But this is not cause for despair!

Rather, this is the basis for delight –for all around us the world offers up joy; and for each one of us who will take it, God gives wisdom, and peace, and grace. Beyond the walls of our small selves, beyond the walls of our pride and will, there is a world of delight. Beyond the walls of our finitude, beyond the walls we build to protect ourselves from hurt or conflict or powerlessness, there is the glorious humility of being vulnerable.

The poet Rumi said,
“Out beyond ideas of wrongdoing and rightdoing, there is a field. I'll meet you there.
When the soul lies down in that grass, the world is too full to talk about.
Ideas, language, even the phrase "each other" doesn't make any sense.”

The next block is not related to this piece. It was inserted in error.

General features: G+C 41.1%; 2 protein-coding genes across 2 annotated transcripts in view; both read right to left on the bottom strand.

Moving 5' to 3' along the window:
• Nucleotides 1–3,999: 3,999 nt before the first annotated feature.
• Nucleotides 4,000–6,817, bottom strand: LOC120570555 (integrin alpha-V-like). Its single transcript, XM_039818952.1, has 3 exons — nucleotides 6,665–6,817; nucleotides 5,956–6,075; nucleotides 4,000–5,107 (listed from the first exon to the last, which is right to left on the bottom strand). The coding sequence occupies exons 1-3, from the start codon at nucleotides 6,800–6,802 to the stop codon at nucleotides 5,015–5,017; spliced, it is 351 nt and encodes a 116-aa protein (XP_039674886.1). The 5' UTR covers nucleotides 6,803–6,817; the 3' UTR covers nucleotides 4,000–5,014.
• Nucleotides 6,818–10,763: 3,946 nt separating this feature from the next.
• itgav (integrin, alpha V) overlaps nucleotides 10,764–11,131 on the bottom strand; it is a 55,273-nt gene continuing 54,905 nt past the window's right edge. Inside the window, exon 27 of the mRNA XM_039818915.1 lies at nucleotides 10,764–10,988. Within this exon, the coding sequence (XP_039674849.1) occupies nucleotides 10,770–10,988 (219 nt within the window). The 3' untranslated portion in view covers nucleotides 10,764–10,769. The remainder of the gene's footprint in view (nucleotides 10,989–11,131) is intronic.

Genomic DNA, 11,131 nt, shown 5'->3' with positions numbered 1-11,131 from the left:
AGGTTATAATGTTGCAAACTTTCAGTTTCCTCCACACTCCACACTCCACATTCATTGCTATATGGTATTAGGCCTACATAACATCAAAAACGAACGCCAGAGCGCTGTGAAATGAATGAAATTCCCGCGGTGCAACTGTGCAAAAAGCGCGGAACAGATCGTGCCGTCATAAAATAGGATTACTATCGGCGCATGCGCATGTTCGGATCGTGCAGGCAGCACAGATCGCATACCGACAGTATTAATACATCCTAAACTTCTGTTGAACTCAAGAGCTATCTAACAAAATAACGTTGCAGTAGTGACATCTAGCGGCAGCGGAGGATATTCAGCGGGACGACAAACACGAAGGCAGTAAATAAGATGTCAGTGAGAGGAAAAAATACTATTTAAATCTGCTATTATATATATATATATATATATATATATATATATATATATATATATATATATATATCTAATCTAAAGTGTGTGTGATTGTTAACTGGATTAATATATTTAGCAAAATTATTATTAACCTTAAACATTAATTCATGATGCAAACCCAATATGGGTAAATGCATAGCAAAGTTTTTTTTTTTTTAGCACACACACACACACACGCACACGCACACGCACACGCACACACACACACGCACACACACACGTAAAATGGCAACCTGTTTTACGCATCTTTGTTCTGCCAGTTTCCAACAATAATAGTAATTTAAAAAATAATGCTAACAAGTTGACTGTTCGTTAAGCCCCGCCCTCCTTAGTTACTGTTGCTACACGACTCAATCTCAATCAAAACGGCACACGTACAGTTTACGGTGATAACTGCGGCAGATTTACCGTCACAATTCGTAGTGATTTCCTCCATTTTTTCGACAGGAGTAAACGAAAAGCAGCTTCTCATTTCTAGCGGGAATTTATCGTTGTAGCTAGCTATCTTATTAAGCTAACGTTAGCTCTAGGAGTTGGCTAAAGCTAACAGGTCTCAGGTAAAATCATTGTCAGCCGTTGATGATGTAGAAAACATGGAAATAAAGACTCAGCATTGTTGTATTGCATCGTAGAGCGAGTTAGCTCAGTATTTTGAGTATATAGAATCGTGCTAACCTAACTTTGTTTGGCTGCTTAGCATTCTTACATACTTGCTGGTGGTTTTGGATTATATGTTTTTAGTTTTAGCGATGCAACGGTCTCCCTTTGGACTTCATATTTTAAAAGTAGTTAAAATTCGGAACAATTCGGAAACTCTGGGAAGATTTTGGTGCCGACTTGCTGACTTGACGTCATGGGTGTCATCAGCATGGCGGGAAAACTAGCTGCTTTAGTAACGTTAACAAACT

The preacher says, in chapter 2 of Ecclesiastes, “There is nothing better for mortals than to eat and drink, and find enjoyment in their toil. This also, I saw, is from the hand of God; for apart from God who can eat or who can have enjoyment? For to the one who pleases him God gives wisdom and knowledge and joy…”

Finish your cereal and go outside – 
glimmers of God await you there. 

 Amen.





1 http://www.chabad.org/holidays/JewishNewYear/template_cdo/aid/1310570/jewish/Why-Do-We-Read-Kohelet-on-Sukkot.htm